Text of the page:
Both IgG1 clones inhibited IgG2a-induced RBC lysis. The IgG1:IgG2a ratio of 2:1 led to a 2.4- or 3-fold inhibition of the IgG2a-mediated lysis with the IgG1 sv or the IgG1 clone H5, respectively. By contrast, IgG2b enhanced IgG2a-induced RBC lysis, whereas IgG3 had no effect (Figures 1F,G and data not shown). Furthermore, the IgG1-mediated complement inhibition was antigen-specific, because antigen-unspecific, OVA-specific murine IgG1 failed to inhibit the IgG2a-mediated RBC lysis (Figure 1F).
Thus, the murine IgG1 subclass exclusively inhibited IgG2a- and C1q-dependent complement activation in the hemolysis assay, in an antigen-specific manner.
Murine IgG1 and Human IgG4 May Inhibit Hexamer Formation of the Other IgG Subclasses and Consequently Their C1q Binding by Steric Interference
Human IgG1 and IgG3 Abs form hexamers via non-covalent Fc:Fc interactions in an antigen-specific manner to bind C1q. Although it has not been determined whether the murine IgG2a, IgG2b, and IgG3 Ab subclasses can also form hexamers to bind C1q and activate the classical complement pathway, we showed that murine IgG1 can prevent the interaction of C1q-binding murine IgG subclasses with C1q, as suggested for human IgG4 (25). Dampening of C1q binding by murine IgG1 or human IgG4 might result from competition for antigen binding and/or from steric interference between antigen-bound murine IgG1 or human IgG4 and the other IgG subclasses to inhibit hexamer formation of the latter Abs (25) (Figure 2A). The potential binding of murine IgG1 or human IgG4 to an antigen in close vicinity to the C1q-binding IgG subclasses might interfere with Fc:Fc contact formation, potentially leading to reduced hexamerization, C1q binding, and complement activation (23, 25). Efficient steric interference may be dependent on antigen density and epitope specificity, as well as on affinity of murine IgG1 and human IgG4.
Figure 2. Inhibitory potential of (sialylated) murine IgG1 and human IgG4. (A–C) Summary of our perspective about the inhibitory and therapeutic potential of (sialylated) murine IgG1 and human IgG4 (see text for details). IgG antibodies have one conserved N-glycosylation site at Asn 297 in each of their constant heavy chain regions. The biantennary core glycan structure that consists of four N-acetylglucosamine (GlcNAc) and three mannose residues can be further decorated with fucose, a bisecting GlcNAc and terminal galactose or galactose and sialic acid. (D) Average distribution of total human and mouse serum IgG Fc glycosylation patterns coupled to Asn 297 of total human serum IgG (IVIg; pooled intravenous immunoglobulin from healthy donors) and total murine serum IgG from 8- to 10-week-old untreated female C57BL/6 wild-type mice were analyzed by high-pressure liquid chromatography [data from Epp et al. (19)].
Human IgG4 exploits additional properties to modify immune responses, such as dynamic Fab-arm exchange, which results in formation of bispecific IgG4 Abs (38, 39), and the interaction with the Fc part of other IgG subclass Abs (40–45). Both mechanisms might also contribute to the human IgG4-mediated suppression of the hexamer formation by other IgG subclasses; but it has not been yet demonstrated for murine IgG1.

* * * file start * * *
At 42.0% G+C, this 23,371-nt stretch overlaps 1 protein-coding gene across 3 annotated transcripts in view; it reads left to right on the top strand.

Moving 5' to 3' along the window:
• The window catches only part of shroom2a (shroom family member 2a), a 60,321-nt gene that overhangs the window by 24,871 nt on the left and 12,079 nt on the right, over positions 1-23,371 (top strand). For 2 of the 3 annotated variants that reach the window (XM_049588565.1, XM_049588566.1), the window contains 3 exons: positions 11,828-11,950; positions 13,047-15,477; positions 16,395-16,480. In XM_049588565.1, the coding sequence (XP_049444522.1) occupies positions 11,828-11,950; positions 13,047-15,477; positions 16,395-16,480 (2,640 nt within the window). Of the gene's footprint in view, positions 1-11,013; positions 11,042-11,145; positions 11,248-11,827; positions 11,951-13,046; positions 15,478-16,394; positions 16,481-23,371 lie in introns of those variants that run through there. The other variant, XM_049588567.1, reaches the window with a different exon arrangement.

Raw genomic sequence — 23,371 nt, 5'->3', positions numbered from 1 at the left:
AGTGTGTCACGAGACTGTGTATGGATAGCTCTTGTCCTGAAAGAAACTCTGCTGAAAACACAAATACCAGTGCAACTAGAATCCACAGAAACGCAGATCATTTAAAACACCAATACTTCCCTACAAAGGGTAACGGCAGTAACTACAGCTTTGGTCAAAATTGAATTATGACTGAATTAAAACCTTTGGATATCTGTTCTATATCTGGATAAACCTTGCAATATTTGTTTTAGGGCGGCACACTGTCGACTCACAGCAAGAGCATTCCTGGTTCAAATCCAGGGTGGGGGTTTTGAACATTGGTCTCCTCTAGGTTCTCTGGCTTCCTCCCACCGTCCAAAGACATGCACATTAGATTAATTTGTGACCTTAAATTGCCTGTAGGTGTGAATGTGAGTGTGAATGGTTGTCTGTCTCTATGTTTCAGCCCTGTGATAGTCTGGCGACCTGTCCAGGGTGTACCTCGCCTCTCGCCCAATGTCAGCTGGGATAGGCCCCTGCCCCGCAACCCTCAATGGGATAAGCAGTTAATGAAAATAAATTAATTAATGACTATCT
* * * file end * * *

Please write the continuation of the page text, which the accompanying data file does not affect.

The possibility that antigen-dependent steric interference by murine IgG1 or human IgG4 prevents the hexamer formation by other IgG subclasses might suggest a scenario, in which a single murine IgG1 or human IgG4 molecule is sufficient to reduce the hexamer formation of the other IgG subclass molecules, conferring anti-inflammatory properties to murine IgG1 or human IgG4 via blocking the complement activation.
Anti-Inflammatory Functions of Murine IgG1 and Human IgG4 in the Context of FcγR Interactions
Fcγ receptor-mediated effector functions vary between IgG subclasses and depend on FcγR distribution on the surface of myeloid and lymphoid immune cells. Murine IgG1, as well as human IgG4, show limited specificities and affinities to the classical activating FcγRs and preferably interact with the classical IgG inhibitory receptor FcγRIIb, as compared with murine IgG2a and IgG2b as well as human IgG1 and IgG3 (Figure 2B; Figure S2 in Supplementary Material) (1–5, 46, 47). Thus, both the IgG subclass distribution and the expression levels of classical activating and inhibitory FcγRs determine the balance between activating and inhibitory signals in the target cells.
Mechanistically, crosslinking of IgG Abs with classical activating FcγRs induces phosphorylation of their own or their associated Fc receptor gamma (FcRγ)-chain intracellular immunoreceptor tyrosine-based activation motif (ITAM) (Figure S2 in Supplementary Material) and activation of the target cell (Figure S2 in Supplementary Material) (2). However, additional IgG-mediated crosslinking of the inhibitory FcγRIIb can lead to the phosphorylation of its intracellular immunoreceptor tyrosine-based inhibition motif (ITIM) and thereby inhibition of cell activation (Figure S2 in Supplementary Material) (2). In general, the phosphorylation of an ITIM motif always depends on upstream ITAM phosphorylation, for example, here, of activating FcγR (Figure S2 in Supplementary Material) (2).